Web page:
In the months after a death, procedures and deadlines are far from the minds of the family. However, a death in the family often leads to legal disputes over the deceased’s property. Hard economic times and the increased availability of internet legal forms have led more people to attempt to draft wills, trusts and powers of attorney without the assistance of a lawyer. As a result, will disputes or contests are on the rise.
Even if the deceased has left a will, disputes can arise as to the will’s validity. To be legally binding, a will must be, among other things, signed by the deceased (the testator) and two uninterested witnesses. In order for the will to be “self-proving” the testator and the witnesses must sign in front of a notary and the will must contain specific language regarding the signing by the testator and the witnesses. Also, the testator must have sufficient mental capacity. A testator must understand that a will is being made and how the will affects his or her property at death, what property the testator owns, and who the beneficiaries are (“the objects of his bounty”). If any of these elements is missing, a court can find the will invalid.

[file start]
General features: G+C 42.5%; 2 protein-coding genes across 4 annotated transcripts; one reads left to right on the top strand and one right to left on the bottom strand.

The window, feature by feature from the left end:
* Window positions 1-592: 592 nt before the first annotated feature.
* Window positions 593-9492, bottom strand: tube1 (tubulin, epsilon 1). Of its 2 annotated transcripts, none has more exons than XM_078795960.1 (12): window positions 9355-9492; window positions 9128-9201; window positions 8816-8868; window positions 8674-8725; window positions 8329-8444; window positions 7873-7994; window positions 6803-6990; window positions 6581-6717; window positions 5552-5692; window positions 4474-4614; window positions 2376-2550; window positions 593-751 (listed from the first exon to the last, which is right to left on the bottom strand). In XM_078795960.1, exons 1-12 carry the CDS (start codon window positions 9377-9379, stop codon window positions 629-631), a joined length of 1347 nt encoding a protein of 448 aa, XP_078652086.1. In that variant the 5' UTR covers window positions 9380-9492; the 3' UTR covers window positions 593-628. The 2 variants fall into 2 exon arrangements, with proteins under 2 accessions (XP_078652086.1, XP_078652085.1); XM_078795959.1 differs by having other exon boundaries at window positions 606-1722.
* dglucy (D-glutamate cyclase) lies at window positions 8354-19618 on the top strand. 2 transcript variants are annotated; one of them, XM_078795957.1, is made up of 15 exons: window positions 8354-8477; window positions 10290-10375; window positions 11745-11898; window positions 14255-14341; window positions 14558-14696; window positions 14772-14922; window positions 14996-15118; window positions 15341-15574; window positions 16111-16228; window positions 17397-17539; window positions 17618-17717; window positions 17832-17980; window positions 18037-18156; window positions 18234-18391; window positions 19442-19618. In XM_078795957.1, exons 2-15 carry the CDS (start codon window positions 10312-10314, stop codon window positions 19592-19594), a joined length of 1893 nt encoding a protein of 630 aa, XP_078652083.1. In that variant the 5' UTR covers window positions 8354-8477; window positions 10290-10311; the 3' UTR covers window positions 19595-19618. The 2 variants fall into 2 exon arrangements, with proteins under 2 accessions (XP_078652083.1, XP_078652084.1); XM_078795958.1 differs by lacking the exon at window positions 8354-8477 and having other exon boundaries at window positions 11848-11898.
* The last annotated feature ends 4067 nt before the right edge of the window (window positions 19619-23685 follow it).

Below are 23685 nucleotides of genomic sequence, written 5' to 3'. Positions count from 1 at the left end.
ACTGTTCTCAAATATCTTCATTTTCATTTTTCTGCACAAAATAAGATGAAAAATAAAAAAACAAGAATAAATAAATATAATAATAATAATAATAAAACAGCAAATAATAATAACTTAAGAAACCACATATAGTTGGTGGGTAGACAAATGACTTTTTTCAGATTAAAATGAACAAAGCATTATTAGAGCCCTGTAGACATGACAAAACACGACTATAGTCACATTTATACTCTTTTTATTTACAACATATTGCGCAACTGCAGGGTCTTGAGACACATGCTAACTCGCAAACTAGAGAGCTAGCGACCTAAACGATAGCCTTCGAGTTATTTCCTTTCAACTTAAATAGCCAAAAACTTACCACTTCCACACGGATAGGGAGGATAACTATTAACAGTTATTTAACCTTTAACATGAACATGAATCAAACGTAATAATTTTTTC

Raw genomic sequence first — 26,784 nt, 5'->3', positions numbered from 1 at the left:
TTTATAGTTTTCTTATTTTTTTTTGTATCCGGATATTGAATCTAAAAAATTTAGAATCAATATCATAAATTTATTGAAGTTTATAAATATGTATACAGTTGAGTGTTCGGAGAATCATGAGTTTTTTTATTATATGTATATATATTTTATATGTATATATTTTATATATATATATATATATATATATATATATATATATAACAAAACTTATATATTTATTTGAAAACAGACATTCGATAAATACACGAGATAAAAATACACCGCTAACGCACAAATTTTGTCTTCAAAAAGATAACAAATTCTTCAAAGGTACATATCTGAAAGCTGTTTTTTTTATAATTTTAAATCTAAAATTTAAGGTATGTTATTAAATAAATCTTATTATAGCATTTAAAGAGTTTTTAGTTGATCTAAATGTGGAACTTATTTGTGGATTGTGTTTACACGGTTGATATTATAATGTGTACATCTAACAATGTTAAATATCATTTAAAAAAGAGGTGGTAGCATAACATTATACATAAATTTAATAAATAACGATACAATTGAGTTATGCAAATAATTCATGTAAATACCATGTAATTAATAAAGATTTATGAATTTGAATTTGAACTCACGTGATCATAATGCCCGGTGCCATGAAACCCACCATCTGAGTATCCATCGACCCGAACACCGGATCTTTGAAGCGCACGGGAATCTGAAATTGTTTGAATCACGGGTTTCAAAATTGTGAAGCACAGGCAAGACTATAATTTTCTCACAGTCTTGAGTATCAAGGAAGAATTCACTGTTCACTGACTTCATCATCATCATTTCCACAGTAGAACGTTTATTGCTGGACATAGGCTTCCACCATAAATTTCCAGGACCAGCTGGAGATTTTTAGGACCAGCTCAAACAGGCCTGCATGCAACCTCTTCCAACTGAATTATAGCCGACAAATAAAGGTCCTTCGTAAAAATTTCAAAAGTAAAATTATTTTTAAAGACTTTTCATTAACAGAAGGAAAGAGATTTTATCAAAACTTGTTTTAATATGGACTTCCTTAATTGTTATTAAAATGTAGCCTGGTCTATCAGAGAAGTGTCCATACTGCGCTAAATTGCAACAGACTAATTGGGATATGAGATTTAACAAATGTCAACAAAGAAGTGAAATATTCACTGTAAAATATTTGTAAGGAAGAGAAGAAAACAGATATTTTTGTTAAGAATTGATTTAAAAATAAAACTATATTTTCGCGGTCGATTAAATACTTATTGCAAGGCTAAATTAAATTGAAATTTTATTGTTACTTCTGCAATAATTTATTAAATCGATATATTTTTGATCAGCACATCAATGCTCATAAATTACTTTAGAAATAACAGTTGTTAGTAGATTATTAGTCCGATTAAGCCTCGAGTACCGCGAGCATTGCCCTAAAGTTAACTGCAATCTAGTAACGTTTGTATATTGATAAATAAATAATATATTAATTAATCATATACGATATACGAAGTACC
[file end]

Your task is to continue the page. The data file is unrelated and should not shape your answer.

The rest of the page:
In addition, a will can be deemed invalid if it seems likely that the testator wished to do one thing, but a third person coerced or unduly influenced him or her to do something else. The coercion does not have to be physical, and usually is not. Rather, the typical case of undue influence involves a testator who is otherwise competent, but feeble, and a person in a position of trust—a relative, friend, or spiritual advisor—who takes advantage of the person’s frailty, convincing the testator to change his or her will.
Finally, even if a will is valid, the executor under the will has a duty to the testator’s creditor and beneficiaries under the will to administer the estate appropriately and in accordance with the law. If an executor abuses such power, or favors certain interests over others, then such executor may be personally liable for any harm done.
Whether you are the beneficiary under a will that is being challenged, or your loved one has left a questionable will, it is important that you seek the advice of a qualified Raleigh estate planning attorney. Most will challenges must be filed within three years after the will is probated, and even shorter deadlines must be observed in some cases. Similarly, if an agent under a power of attorney, an executor, or a trustee has acted improperly, the law imposes short deadlines for seeking relief.